Passive investing, in this context, refers to the approach of matching the overall market’s performance rather than attempting to outperform it actively. By choosing S&P 500 index funds, investors embrace a strategy that mirrors the market’s ups and downs, aiming for steady growth over time. This simplicity and straightforwardness appeal to many investors who prefer a hands-off and less complex investment approach.
Overall, the appeal of S&P 500 funds lies in their low cost, historical performance, and simplicity, making them a favored choice for both seasoned and novice investors seeking a diversified and cost-effective investment option.
Our curated ranking of the top S&P 500 index funds is based on a thorough screening process that considers essential metrics for optimal performance.
One critical factor we consider is the Morningstar rating, which ensures that all selected funds have at least a 4-star rating. This rating reflects the fund’s historical performance and helps investors make informed decisions.
Tracking error is another crucial aspect. We meticulously assess how much a fund’s 10-year annualized performance deviates from the S&P 500 index’s 10-year annualized return of 12.26%. Only funds with a tracking error of 0.25% or less make it to our list, as lower tracking errors indicate better performance alignment.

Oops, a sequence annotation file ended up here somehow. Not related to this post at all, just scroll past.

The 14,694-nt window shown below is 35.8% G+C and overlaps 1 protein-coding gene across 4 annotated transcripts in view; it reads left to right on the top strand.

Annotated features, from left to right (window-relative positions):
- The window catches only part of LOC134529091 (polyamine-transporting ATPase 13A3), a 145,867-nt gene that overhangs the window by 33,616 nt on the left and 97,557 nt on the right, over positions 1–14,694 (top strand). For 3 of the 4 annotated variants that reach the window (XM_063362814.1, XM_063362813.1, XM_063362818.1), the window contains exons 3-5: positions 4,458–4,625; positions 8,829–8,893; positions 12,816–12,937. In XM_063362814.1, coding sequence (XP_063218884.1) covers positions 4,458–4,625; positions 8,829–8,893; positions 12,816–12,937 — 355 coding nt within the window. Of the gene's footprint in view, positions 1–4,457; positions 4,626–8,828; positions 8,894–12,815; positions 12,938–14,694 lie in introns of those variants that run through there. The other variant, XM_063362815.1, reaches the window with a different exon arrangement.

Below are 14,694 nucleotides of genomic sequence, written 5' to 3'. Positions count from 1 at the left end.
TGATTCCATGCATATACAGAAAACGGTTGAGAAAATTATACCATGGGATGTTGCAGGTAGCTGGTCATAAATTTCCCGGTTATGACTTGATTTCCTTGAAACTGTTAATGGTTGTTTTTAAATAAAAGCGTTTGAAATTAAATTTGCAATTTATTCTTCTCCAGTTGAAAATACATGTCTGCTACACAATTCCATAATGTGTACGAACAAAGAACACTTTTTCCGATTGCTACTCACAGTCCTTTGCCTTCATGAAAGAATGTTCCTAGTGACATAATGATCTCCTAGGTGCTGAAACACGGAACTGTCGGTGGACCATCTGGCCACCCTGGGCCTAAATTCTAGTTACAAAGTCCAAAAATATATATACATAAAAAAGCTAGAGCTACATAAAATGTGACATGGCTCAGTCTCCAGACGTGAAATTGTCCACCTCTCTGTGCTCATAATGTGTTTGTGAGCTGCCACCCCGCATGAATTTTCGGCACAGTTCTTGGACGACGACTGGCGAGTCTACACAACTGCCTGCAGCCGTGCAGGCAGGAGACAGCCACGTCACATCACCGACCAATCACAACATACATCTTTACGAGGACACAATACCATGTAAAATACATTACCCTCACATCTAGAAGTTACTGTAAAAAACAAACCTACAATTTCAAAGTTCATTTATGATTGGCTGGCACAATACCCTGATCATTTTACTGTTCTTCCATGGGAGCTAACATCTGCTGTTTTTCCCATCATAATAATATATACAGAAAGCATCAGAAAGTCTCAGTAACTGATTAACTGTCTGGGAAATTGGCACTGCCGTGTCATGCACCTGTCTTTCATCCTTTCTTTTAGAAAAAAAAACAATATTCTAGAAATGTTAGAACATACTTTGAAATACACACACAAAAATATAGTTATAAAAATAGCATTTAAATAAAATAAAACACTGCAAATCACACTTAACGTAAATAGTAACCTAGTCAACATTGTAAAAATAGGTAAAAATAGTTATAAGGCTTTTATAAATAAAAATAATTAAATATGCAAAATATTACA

Additionally, we take into account the asset under management (AUM) for each fund. All funds on our list have accrued at least $1 billion in AUM, which signals greater popularity among investors and strengthens their position in the market.
Expense ratio is a vital consideration, and we give it significant weight in our ranking process. For a fund to be considered, it must have a net expense ratio of 0.2% or less. This ensures that investors can benefit from lower fees, ultimately positively affecting the fund’s tracking error and performance.
Lastly, we focus on the management style of the funds. All the funds on our list are passively managed, aiming to replicate the exact holdings and returns of the S&P 500 index, net of fees. We exclude actively managed funds that deviate from the index’s objectives or returns, such as leveraged, inverse, or income-oriented exposure.
By applying these strict criteria, our curated list helps investors find S&P 500 index funds that are passively managed, charge low fees, closely track their benchmark index, and are managed by reputable fund managers with a proven track record of performance.
What to think about when choosing an S&P 500 index fund
When choosing an S&P 500 index fund, expense ratios are of paramount importance. Lower fees lead to reduced tracking error, enhancing the fund’s ability to mirror its benchmark effectively. Therefore, it’s essential to prioritize funds with competitive expense ratios.
Aside from expense ratios, investors should also consider other factors. These include minimum initial investment requirements, transaction fees, and deferred sales charges. These costs can impact the overall performance of the fund and should be carefully evaluated.
Moreover, it’s crucial to analyze the track record of the fund and the reputation of its manager. Examining the fund’s tenure and assets under management (AUM) can provide insights into its historical performance and management expertise.